Nanaimo council approves fee hikes for parks and rec fields, facilities

NANAIMO – Increased revenue will help pay for free programs

People who use Nanaimo’s parks and recreation facilities will be paying more starting September.

A six-month review and city council approval has resulted in an increase in user fees for many parks and recreation services in Nanaimo.

Council approved the bylaw in a 5-3 vote Monday to amend fees and rentals for many fields and facilities.

The new fee schedule, which sees increases from two to four per cent, goes into effect Sept. 1 and will expire Aug. 31, 2016. Fee schedules are revised every three years, though some fees go up annually while others remain stagnant for years.

General admissions to gyms, pools and arenas will increase six per cent over the next three years, according to a city report.

Coun. Ted Greves said costs need to be recovered somehow, using a $2.9 million annual shortfall at the Nanaimo Aquatic Centre as an example.

We’re very cognizant of the fact that money has to be raised one way or another,” he said. “I have an example of NAC operating expenses. They were $3.8 million, and if you add debt to that it comes to $4.5 million. The revenue we get from NAC is $1.6 million so that leaves us $2.9 million in the red that someone has to pay for. So fees only cover 35 per cent of the cost of operating NAC, so either it’s got to be the taxpayers who pay for it through their taxes or user pay.”

Beban Park requires taxpayer subsidies of more than $2 million annually.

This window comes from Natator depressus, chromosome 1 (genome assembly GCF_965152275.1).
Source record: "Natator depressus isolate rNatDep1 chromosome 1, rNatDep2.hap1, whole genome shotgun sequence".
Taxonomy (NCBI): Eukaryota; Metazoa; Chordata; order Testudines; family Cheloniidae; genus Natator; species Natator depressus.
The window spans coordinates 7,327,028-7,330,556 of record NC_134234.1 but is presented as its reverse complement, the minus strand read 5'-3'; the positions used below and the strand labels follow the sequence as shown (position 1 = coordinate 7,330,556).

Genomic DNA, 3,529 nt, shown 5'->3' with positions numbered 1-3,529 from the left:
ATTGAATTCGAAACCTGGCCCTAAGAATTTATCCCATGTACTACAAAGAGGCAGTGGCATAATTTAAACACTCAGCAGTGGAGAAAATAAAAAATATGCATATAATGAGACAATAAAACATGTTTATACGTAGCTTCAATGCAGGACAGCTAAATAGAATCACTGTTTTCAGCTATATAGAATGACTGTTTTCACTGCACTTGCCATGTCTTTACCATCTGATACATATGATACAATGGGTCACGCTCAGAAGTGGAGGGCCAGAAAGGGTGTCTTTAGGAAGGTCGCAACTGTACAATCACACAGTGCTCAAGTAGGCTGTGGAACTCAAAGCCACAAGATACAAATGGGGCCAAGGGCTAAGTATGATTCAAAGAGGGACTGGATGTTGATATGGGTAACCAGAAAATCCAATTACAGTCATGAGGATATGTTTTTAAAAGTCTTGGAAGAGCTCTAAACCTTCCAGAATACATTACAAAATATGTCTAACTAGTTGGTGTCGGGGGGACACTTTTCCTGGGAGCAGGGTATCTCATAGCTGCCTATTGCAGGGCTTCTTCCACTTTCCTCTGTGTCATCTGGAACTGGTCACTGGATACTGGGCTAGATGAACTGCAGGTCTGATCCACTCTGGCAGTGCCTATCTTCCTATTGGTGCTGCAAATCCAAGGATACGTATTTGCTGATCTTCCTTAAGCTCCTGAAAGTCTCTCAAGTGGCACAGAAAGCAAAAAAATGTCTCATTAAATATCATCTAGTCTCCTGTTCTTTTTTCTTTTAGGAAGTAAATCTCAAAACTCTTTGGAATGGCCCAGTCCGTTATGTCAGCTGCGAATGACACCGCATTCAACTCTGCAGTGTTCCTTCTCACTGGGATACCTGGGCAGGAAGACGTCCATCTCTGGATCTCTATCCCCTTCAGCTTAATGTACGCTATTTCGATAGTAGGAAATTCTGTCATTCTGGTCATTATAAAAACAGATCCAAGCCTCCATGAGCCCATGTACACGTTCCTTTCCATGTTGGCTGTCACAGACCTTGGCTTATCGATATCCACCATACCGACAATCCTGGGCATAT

Coun. Jim Kipp voted against the bylaw, saying the increases are significantly higher than recent cost of living increases, and that facilities are simply becoming to expensive.

I can’t support this currently. We looked at saying this increase is in the range of of cost of living and I heard (Sunday) the cost of living is 0.7 per cent. We talked about three and four per cent average on these increases. I just can’t support it.”

The fee hikes are intended to bring in an additional $50,000 in revenue annually.

To restrict it by continually trying to make it pay for itself … to gain $50,000, I mean we just talked about $200,000 to the businesses downtown. To me it’s getting too expensive for people to take their kids [to rec facilities],” said Kipp.

The increase in revenue will help pay for programs that allow people to use the facilities for free or at a deep discount. Currently, the Leisure Economic Access Program allows those who show they can’t afford it 50 free visits annually to rec facilities, people aged 80-plus are free, students in Grades 5 and 6 enjoy a free Swim to Survive program, and three-month, six-month and annual rec passes are sold at a heavy discount.

Greves said the 80-plus program was debated heavily, but at the end of the discussions was kept in.

“It’s hard to take these things out once they’re in,” he said.

Coun. Diana Johnstone, who sits as chairwoman of the parks, recreation and culture committee, said she felt the process has been well thought out over the past six months, while Coun. Bill McKay said new opportunities need to be pursued if the city is hesitant to cut services but wants to keep facilities affordable.

We need to consider new revenue streams, possibly corporate sponsorships,” said McKay. “Keep levels down low as opposed to constantly increasing them in the same old fashion.”

For a complete list of new fees, visit

Just Posted

(Black Press file photo)
RCMP: Air ambulance called to Whiskey Creek after crash involving 2 motorbikes

Both riders taken to hospital with serious injuries

Nanaimo author B.S. Thompson has released his debut novel, ‘The Book of Nodd.’ (Photo courtesy Nora Funk)
Nanaimo author invites readers into dangerous world of dreams in debut novel

B.S. Thompson unveils ‘The Book of Nodd’ with online launch June 20